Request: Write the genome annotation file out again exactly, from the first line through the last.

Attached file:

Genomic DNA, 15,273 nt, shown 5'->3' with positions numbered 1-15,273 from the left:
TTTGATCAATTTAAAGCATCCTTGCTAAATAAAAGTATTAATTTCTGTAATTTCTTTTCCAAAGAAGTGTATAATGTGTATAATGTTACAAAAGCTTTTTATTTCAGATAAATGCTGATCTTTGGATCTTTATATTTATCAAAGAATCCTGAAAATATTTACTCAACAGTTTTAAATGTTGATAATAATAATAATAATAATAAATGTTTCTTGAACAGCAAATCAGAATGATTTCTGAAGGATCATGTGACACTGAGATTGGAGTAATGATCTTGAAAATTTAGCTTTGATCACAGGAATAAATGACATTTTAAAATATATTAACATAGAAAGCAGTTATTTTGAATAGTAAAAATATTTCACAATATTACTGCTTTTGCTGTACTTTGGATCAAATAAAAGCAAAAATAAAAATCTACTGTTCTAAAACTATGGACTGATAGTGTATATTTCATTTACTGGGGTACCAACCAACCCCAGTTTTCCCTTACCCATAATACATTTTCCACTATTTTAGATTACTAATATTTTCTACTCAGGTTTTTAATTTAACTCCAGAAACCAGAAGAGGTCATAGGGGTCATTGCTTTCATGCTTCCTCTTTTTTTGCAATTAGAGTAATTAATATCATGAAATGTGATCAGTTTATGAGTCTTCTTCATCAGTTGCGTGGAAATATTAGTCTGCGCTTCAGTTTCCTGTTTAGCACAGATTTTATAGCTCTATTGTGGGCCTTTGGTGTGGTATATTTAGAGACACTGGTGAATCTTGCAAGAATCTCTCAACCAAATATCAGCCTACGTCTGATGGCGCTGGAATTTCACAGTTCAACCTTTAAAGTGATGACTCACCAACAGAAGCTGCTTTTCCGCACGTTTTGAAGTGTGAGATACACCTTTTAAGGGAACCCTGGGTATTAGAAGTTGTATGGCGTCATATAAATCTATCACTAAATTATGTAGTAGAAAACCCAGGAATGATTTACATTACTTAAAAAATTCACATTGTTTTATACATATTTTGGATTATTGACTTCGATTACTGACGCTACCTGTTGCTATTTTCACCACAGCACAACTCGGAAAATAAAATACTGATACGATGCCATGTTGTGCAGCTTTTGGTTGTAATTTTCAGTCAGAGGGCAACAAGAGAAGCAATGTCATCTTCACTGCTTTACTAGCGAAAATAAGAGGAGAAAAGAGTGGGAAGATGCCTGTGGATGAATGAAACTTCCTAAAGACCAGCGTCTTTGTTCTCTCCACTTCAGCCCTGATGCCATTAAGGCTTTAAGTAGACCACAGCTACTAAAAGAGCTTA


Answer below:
Genomic DNA, 15,273 nt, shown 5'->3' with positions numbered 1-15,273 from the left:
TTTGATCAATTTAAAGCATCCTTGCTAAATAAAAGTATTAATTTCTGTAATTTCTTTTCCAAAGAAGTGTATAATGTGTATAATGTTACAAAAGCTTTTTATTTCAGATAAATGCTGATCTTTGGATCTTTATATTTATCAAAGAATCCTGAAAATATTTACTCAACAGTTTTAAATGTTGATAATAATAATAATAATAATAAATGTTTCTTGAACAGCAAATCAGAATGATTTCTGAAGGATCATGTGACACTGAGATTGGAGTAATGATCTTGAAAATTTAGCTTTGATCACAGGAATAAATGACATTTTAAAATATATTAACATAGAAAGCAGTTATTTTGAATAGTAAAAATATTTCACAATATTACTGCTTTTGCTGTACTTTGGATCAAATAAAAGCAAAAATAAAAATCTACTGTTCTAAAACTATGGACTGATAGTGTATATTTCATTTACTGGGGTACCAACCAACCCCAGTTTTCCCTTACCCATAATACATTTTCCACTATTTTAGATTACTAATATTTTCTACTCAGGTTTTTAATTTAACTCCAGAAACCAGAAGAGGTCATAGGGGTCATTGCTTTCATGCTTCCTCTTTTTTTGCAATTAGAGTAATTAATATCATGAAATGTGATCAGTTTATGAGTCTTCTTCATCAGTTGCGTGGAAATATTAGTCTGCGCTTCAGTTTCCTGTTTAGCACAGATTTTATAGCTCTATTGTGGGCCTTTGGTGTGGTATATTTAGAGACACTGGTGAATCTTGCAAGAATCTCTCAACCAAATATCAGCCTACGTCTGATGGCGCTGGAATTTCACAGTTCAACCTTTAAAGTGATGACTCACCAACAGAAGCTGCTTTTCCGCACGTTTTGAAGTGTGAGATACACCTTTTAAGGGAACCCTGGGTATTAGAAGTTGTATGGCGTCATATAAATCTATCACTAAATTATGTAGTAGAAAACCCAGGAATGATTTACATTACTTAAAAAATTCACATTGTTTTATACATATTTTGGATTATTGACTTCGATTACTGACGCTACCTGTTGCTATTTTCACCACAGCACAACTCGGAAAATAAAATACTGATACGATGCCATGTTGTGCAGCTTTTGGTTGTAATTTTCAGTCAGAGGGCAACAAGAGAAGCAATGTCATCTTCACTGCTTTACTAGCGAAAATAAGAGGAGAAAAGAGTGGGAAGATGCCTGTGGATGAATGAAACTTCCTAAAGACCAGCGTCTTTGTTCTCTCCACTTCAGCCCTGATGCCATTAAGGCTTTAAGTAGACCACAGCTACTAAAAGAGCTTA